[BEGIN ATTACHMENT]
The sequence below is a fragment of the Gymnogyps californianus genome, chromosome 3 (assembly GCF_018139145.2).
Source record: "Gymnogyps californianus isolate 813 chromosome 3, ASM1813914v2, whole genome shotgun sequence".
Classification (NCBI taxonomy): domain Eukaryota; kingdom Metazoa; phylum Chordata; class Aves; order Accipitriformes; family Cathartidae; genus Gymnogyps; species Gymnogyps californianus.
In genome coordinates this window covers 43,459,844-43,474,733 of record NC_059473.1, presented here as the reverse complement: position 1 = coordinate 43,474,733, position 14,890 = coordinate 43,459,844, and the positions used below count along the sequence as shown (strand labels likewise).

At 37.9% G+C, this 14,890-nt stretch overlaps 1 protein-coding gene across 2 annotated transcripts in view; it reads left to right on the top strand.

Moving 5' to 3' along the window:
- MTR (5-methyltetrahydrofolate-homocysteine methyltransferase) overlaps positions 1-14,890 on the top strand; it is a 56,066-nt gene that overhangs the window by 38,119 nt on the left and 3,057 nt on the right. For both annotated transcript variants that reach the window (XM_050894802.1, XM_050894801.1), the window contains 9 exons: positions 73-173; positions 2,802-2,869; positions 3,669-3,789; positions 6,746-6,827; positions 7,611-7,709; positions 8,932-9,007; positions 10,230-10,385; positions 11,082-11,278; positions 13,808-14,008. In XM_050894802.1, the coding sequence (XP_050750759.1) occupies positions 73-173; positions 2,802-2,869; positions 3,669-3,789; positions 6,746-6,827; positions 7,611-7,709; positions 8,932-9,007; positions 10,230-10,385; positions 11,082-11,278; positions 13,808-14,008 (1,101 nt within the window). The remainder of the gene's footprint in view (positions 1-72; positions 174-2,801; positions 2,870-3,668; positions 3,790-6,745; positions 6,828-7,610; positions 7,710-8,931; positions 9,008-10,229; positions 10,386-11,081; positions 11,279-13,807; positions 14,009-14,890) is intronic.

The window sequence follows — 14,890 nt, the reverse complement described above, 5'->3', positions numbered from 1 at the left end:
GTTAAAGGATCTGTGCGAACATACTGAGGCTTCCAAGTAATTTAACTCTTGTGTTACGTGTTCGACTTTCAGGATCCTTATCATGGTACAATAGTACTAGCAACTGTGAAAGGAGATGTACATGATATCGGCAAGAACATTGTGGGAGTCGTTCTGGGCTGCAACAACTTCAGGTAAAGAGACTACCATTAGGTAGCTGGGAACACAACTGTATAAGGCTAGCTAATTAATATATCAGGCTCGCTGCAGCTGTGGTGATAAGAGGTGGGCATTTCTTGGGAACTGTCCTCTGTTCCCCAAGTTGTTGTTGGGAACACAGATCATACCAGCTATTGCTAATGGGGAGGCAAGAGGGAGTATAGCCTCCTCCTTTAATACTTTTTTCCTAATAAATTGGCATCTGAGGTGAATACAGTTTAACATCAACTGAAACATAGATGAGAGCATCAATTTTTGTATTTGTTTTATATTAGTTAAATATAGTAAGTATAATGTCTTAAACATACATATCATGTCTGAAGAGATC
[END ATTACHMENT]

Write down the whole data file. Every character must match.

The sequence below is a fragment of the Gymnogyps californianus genome, chromosome 3 (assembly GCF_018139145.2).
Source record: "Gymnogyps californianus isolate 813 chromosome 3, ASM1813914v2, whole genome shotgun sequence".
Classification (NCBI taxonomy): domain Eukaryota; kingdom Metazoa; phylum Chordata; class Aves; order Accipitriformes; family Cathartidae; genus Gymnogyps; species Gymnogyps californianus.
In genome coordinates this window covers 43,459,844-43,474,733 of record NC_059473.1, presented here as the reverse complement: position 1 = coordinate 43,474,733, position 14,890 = coordinate 43,459,844, and the positions used below count along the sequence as shown (strand labels likewise).

At 37.9% G+C, this 14,890-nt stretch overlaps 1 protein-coding gene across 2 annotated transcripts in view; it reads left to right on the top strand.

Moving 5' to 3' along the window:
- MTR (5-methyltetrahydrofolate-homocysteine methyltransferase) overlaps positions 1-14,890 on the top strand; it is a 56,066-nt gene that overhangs the window by 38,119 nt on the left and 3,057 nt on the right. For both annotated transcript variants that reach the window (XM_050894802.1, XM_050894801.1), the window contains 9 exons: positions 73-173; positions 2,802-2,869; positions 3,669-3,789; positions 6,746-6,827; positions 7,611-7,709; positions 8,932-9,007; positions 10,230-10,385; positions 11,082-11,278; positions 13,808-14,008. In XM_050894802.1, the coding sequence (XP_050750759.1) occupies positions 73-173; positions 2,802-2,869; positions 3,669-3,789; positions 6,746-6,827; positions 7,611-7,709; positions 8,932-9,007; positions 10,230-10,385; positions 11,082-11,278; positions 13,808-14,008 (1,101 nt within the window). The remainder of the gene's footprint in view (positions 1-72; positions 174-2,801; positions 2,870-3,668; positions 3,790-6,745; positions 6,828-7,610; positions 7,710-8,931; positions 9,008-10,229; positions 10,386-11,081; positions 11,279-13,807; positions 14,009-14,890) is intronic.

The window sequence follows — 14,890 nt, the reverse complement described above, 5'->3', positions numbered from 1 at the left end:
GTTAAAGGATCTGTGCGAACATACTGAGGCTTCCAAGTAATTTAACTCTTGTGTTACGTGTTCGACTTTCAGGATCCTTATCATGGTACAATAGTACTAGCAACTGTGAAAGGAGATGTACATGATATCGGCAAGAACATTGTGGGAGTCGTTCTGGGCTGCAACAACTTCAGGTAAAGAGACTACCATTAGGTAGCTGGGAACACAACTGTATAAGGCTAGCTAATTAATATATCAGGCTCGCTGCAGCTGTGGTGATAAGAGGTGGGCATTTCTTGGGAACTGTCCTCTGTTCCCCAAGTTGTTGTTGGGAACACAGATCATACCAGCTATTGCTAATGGGGAGGCAAGAGGGAGTATAGCCTCCTCCTTTAATACTTTTTTCCTAATAAATTGGCATCTGAGGTGAATACAGTTTAACATCAACTGAAACATAGATGAGAGCATCAATTTTTGTATTTGTTTTATATTAGTTAAATATAGTAAGTATAATGTCTTAAACATACATATCATGTCTGAAGAGATC